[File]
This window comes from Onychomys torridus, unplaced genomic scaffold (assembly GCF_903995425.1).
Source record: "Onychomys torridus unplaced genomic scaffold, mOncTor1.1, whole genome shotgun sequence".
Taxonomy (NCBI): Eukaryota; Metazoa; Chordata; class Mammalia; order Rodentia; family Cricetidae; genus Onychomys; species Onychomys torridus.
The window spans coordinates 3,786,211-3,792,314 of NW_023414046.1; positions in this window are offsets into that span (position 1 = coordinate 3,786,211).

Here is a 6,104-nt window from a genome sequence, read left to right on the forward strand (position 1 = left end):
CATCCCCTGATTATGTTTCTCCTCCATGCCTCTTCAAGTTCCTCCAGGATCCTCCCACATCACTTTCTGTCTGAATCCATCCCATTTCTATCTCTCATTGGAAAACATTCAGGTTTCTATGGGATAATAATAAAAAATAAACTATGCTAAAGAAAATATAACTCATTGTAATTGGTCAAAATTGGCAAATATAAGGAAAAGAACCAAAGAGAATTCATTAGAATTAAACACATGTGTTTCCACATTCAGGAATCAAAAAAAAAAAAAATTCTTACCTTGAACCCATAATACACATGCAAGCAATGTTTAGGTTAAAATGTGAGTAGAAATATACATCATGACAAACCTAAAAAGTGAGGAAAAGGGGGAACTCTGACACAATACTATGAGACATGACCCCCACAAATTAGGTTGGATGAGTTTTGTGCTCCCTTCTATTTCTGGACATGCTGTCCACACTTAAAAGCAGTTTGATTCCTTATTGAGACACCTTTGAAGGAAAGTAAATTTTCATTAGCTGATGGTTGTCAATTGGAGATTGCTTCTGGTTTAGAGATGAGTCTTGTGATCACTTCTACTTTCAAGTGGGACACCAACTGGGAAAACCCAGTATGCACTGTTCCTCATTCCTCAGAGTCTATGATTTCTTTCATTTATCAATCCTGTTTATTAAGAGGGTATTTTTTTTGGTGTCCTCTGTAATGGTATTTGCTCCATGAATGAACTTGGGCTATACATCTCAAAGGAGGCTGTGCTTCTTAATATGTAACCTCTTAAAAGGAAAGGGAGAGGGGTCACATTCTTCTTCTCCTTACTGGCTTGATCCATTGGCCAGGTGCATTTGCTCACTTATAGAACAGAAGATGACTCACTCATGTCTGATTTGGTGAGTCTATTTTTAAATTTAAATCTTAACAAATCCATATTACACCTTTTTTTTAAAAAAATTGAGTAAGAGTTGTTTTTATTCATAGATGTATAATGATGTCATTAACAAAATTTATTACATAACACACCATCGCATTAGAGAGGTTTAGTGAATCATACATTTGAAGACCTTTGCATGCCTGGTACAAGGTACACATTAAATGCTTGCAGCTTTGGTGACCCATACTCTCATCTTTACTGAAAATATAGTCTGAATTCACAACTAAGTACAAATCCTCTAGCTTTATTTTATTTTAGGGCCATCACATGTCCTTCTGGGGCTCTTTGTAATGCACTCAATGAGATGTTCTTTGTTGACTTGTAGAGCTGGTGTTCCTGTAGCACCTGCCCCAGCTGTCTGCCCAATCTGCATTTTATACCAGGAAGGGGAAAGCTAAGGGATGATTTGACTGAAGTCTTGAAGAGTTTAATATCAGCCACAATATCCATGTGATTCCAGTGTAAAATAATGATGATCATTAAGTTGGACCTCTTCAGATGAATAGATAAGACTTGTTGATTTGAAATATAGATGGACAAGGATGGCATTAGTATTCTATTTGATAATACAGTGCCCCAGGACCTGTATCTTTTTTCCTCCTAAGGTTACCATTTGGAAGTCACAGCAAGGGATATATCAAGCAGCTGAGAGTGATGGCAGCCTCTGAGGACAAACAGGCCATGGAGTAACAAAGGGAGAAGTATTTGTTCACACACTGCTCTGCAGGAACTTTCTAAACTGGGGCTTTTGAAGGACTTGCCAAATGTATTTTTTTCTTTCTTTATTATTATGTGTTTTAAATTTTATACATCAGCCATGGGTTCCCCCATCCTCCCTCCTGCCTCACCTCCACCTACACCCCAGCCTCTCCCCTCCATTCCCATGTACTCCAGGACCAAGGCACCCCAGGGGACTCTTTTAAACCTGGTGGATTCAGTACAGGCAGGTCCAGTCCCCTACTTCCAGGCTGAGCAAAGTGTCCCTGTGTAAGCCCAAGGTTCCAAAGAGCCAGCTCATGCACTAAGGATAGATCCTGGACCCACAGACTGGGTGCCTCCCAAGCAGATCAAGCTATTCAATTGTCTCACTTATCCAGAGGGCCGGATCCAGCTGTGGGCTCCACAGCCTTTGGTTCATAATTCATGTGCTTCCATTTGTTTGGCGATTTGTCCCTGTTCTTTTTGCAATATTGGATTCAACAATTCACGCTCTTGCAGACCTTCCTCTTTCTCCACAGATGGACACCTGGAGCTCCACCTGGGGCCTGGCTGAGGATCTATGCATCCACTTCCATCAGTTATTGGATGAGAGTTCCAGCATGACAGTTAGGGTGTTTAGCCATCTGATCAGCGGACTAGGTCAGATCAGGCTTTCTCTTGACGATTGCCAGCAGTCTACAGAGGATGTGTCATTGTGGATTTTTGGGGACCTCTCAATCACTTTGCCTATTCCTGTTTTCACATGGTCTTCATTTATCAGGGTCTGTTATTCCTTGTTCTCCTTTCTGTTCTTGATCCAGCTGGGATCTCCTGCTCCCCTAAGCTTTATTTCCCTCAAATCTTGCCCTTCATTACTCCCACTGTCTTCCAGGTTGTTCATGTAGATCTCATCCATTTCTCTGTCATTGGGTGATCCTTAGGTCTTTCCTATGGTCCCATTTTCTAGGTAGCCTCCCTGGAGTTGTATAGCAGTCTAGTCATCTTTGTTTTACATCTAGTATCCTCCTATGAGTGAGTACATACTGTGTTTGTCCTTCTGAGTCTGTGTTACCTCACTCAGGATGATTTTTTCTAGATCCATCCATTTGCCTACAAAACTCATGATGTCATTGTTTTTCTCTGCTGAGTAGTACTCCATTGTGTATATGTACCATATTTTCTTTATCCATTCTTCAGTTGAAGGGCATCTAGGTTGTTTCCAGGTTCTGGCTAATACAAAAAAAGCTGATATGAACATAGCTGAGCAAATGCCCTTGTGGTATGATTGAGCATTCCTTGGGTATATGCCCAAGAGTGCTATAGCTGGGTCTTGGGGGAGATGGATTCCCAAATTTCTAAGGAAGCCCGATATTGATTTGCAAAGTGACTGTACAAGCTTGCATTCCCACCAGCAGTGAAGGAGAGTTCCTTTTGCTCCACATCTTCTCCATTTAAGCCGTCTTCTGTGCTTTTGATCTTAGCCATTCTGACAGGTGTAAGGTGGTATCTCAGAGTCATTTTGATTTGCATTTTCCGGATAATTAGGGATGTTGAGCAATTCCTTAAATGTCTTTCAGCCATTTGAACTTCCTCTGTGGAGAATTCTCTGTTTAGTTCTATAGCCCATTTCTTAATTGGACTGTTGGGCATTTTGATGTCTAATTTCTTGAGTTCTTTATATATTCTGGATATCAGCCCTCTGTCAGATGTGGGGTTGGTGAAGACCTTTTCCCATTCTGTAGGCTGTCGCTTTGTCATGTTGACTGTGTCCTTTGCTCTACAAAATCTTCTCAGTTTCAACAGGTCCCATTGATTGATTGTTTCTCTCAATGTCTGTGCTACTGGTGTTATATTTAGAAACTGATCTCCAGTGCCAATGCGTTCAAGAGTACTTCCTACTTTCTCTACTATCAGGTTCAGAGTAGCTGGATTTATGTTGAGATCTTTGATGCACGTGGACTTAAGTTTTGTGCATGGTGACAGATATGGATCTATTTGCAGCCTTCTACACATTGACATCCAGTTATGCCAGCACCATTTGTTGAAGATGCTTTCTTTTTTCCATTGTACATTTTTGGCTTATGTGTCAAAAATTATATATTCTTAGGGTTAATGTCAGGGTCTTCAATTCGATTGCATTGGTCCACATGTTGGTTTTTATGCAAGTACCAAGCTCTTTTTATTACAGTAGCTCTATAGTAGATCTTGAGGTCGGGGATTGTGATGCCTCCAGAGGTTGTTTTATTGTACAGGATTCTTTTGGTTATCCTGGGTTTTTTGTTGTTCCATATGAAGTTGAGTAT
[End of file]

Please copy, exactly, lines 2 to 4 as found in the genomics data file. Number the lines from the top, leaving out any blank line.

Source record: "Onychomys torridus unplaced genomic scaffold, mOncTor1.1, whole genome shotgun sequence".
Taxonomy (NCBI): Eukaryota; Metazoa; Chordata; class Mammalia; order Rodentia; family Cricetidae; genus Onychomys; species Onychomys torridus.
The window spans coordinates 3,786,211-3,792,314 of NW_023414046.1; positions in this window are offsets into that span (position 1 = coordinate 3,786,211).